I asked a question recently (Send, sent; end, *ent?), which hasn’t yet received a straight answer. It leads me to wonder if questions about Old and Middle English are actually on-topic for this site; while it’s certainly acceptable for answers to draw on historical English to substantiate speculation or elucidate etymology, should questions about non-Modern English be considered off-topic? After all, Old English is a very different language from English as we now know it—is it different enough to warrant separation?
- questions about Old and Middle English are on-topic (there is past discussion on the topic)
- but that doesn't guarantee that anybody here will have an answer to in OE or ME question
- whether they are on-topic currently or not, I don't think they should be considered and made off-topic.
- as suggested linguistics.SE is an appropriate alternative that might get the answers you seek.
- yes, OE is quite different from Modern English and they are mutually unintelligible.
- but Modern English is closer to OE than any other.
- why bother with concerns of separation? just ask it here and it will be welcome (but consider ling.SE as an alternative).
While I would get worried if most of the questions on EL&U are about Old or Middle English, it is also true that EL&U is described using the following sentence:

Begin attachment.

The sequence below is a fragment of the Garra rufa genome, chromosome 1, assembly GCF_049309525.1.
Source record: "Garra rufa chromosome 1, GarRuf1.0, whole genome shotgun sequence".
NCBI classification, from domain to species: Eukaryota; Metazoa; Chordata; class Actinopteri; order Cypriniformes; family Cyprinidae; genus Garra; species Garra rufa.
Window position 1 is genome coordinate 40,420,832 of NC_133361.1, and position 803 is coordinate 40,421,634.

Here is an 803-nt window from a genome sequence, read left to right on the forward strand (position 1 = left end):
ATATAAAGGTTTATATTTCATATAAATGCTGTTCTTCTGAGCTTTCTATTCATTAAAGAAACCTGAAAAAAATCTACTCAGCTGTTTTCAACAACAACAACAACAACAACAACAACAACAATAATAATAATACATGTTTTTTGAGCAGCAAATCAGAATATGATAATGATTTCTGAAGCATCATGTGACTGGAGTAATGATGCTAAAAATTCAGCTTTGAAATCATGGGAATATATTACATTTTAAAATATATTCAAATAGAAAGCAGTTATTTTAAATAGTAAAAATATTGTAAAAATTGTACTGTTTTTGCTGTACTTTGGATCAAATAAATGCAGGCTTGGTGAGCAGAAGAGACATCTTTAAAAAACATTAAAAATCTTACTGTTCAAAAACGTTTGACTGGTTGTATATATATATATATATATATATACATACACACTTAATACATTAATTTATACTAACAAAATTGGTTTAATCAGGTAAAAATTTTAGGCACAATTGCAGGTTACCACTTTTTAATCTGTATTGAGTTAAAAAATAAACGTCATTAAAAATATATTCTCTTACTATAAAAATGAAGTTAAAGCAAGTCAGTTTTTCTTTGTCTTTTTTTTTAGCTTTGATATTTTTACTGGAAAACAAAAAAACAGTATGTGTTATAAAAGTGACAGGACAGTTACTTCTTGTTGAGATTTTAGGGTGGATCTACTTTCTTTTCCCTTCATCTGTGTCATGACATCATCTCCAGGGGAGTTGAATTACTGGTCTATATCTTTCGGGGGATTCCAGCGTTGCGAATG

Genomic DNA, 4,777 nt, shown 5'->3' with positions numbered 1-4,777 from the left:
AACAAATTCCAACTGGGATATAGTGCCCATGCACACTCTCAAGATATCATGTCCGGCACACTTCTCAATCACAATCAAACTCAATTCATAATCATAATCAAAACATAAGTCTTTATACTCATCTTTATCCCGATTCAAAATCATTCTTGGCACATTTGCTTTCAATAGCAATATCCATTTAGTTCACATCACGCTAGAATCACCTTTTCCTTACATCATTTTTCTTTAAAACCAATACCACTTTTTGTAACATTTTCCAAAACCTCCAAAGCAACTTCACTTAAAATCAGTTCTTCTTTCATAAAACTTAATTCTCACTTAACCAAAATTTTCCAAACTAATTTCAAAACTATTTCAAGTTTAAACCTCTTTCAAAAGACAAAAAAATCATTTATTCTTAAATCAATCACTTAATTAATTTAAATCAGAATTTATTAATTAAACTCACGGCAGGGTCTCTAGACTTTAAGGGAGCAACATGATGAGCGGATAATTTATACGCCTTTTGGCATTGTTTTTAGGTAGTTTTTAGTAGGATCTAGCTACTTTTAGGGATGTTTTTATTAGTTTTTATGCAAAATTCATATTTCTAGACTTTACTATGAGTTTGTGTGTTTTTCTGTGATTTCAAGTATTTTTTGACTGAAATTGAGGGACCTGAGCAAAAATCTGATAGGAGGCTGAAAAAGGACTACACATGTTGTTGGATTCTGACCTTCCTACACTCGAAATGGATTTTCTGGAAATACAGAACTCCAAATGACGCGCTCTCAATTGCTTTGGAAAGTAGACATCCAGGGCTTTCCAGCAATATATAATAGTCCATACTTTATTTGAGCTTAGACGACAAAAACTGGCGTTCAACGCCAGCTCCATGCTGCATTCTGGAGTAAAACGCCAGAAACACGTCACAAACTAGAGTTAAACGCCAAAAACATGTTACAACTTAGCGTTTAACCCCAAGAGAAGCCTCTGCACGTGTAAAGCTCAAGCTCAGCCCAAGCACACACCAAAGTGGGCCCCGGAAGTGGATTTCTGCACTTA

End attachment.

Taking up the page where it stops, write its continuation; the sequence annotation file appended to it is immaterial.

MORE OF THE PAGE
The English Language and Usage Stack Exchange is for linguists, etymologists, and (serious) English language enthusiasts.
The description doesn't talk of Old English, Middle English, or Modern English. What limits the questions asked on EL&U is the other sentence reported in the FAQ:
You should only ask practical, answerable questions based on actual problems that you face. Chatty, open-ended questions diminish the usefulness of our site and push other questions off the front page.
This means, for example, that I should not read Beowulf just to be able to ask questions on EL&U.
We should also consider that some Old English (or Middle English) words are still used nowadays in specific contexts, or in some dialects; for example, thou and thee are reported by the NOAD to be dialectal words for you.
Clearly, when it is possible to answer the question simply reading a dictionary, then the question should be probably closed as "general reference" (which was just added only recently, considering that the public beta phase of EL&U started on August 2010).
I don't think questions on Old English are a problem: Looking at the questions asked until now on EL&U, the questions are about the quotidian usage of the language.
I'm posting my position as an answer because I don't agree with the only other one.
Like OP, I'm happy for Old and Middle English to be referenced in answers where the etymology and history of words are relevant. But I don't want questions asking what some expression in Beowulf or the Canterbury Tales means. To me, questions about Old/Middle English are off-topic.
The language of those times isn't exactly dead in the same way as Latin, but it's largely unintelligible to Modern English speakers. EL&U is all about how we speak and write today and tomorrow. If people specifically want to learn about earlier forms, they need their own site (unless linguistics.se wants such stuff, which I doubt).